An m,n,k-game is an abstract board game in which two players take turns in placing a stone of their color on an m×n board, the winner being the player who first gets k stones of their own color in a row, horizontally, vertically, or diagonally. Thus, tic-tac-toe is the 3,3,3-game and free-style gomoku is the 15,15,5-game. An m,n,k-game is also called a k-in-a-row game on an m×n board.
Jonathan Herbert Schaeffer is a Canadian researcher and professor at the University of Alberta and the former Canada Research Chair in Artificial Intelligence.
Maven is an artificial intelligence Scrabble player, created by Brian Sheppard. It has been used in official licensed Hasbro Scrabble games.
Kalah, also called Kalaha or Mancala, is a game in the mancala family imported in the United States by William Julius Champion, Jr. in 1940. This game is sometimes also called "Kalahari", possibly by false etymology from the Kalahari desert in Namibia.
The Game of the Amazons is a two-player abstract strategy game invented in 1988 by Walter Zamkauskas of Argentina. It is a member of the territorial game family, a distant relative of Go and chess. El Juego de las Amazonas is a trademark of Ediciones de Mente.
English draughts or checkers, also called American checkers or straight checkers, is a form of the strategy board game draughts. It is played on an 8×8 chequered board with 12 pieces per side. The pieces move and capture diagonally forward, until they reach the opposite end of the board, when they are crowned and can thereafter move and capture both backward and forward.
An endgame tablebase is a computerized database that contains precalculated exhaustive analysis of chess endgame positions. It is typically used by a computer chess engine during play, or by a human or computer that is retrospectively analysing a game that has already been played.
God's algorithm is a notion originating in discussions of ways to solve the Rubik's Cube puzzle, but which can also be applied to other combinatorial puzzles and mathematical games. It refers to any algorithm which produces a solution having the fewest possible moves, the idea being that only an omniscient being would know an optimal step from any given configuration.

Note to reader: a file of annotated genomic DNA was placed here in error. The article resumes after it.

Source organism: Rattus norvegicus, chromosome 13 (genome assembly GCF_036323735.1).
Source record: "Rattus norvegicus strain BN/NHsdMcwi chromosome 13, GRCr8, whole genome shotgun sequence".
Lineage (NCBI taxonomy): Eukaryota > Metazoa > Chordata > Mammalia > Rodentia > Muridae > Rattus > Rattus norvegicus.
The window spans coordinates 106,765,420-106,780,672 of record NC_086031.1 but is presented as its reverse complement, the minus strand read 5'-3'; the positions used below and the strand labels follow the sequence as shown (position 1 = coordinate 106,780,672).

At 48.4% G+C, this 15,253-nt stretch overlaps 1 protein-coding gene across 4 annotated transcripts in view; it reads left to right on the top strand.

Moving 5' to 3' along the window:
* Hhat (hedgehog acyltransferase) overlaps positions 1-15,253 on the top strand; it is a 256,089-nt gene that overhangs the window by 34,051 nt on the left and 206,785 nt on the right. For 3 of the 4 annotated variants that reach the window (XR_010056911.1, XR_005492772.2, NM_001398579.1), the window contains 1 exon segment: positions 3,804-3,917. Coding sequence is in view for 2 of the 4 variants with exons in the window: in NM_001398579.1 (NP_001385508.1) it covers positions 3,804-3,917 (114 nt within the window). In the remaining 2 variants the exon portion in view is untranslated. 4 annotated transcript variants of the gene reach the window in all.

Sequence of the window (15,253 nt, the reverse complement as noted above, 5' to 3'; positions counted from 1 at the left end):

Zillions of Games is a commercial general game playing system developed by Jeff Mallett and Mark Lefler in 1998. The game rules are specified with S-expressions, Zillions rule language. It was designed to handle mostly abstract strategy board games or puzzles. After parsing the rules of the game, the system's artificial intelligence can automatically play one or more players. It treats puzzles as solitaire games and its AI can be used to solve them.
In game theory, a two-player deterministic perfect information turn-based game is a first-player-win if with perfect play the first player to move can always force a win. Similarly, a game is second-player-win if with perfect play the second player to move can always force a win. With perfect play, if neither side can force a win, the game is a draw.
Solving chess means finding an optimal strategy for playing chess, i.e. one by which one of the players can always force a victory, or both can force a draw. It also means more generally solving chess-like games, such as infinite chess. According to Zermelo's theorem, a hypothetically determinable optimal strategy does exist for chess and chess-like games.
The following outline is provided as an overview of and topical guide to chess:
Ultimate tic-tac-toe is a board game composed of nine tic-tac-toe boards arranged in a 3 × 3 grid. Players take turns playing in the smaller tic-tac-toe boards until one of them wins in the larger tic-tac-toe board. Compared to traditional tic-tac-toe, strategy in this game is conceptually more difficult and has proven more challenging for computers. It was shown in 2020 that the game admits a winning strategy for the first player to move, meaning that the first player to move can always win assuming perfect play.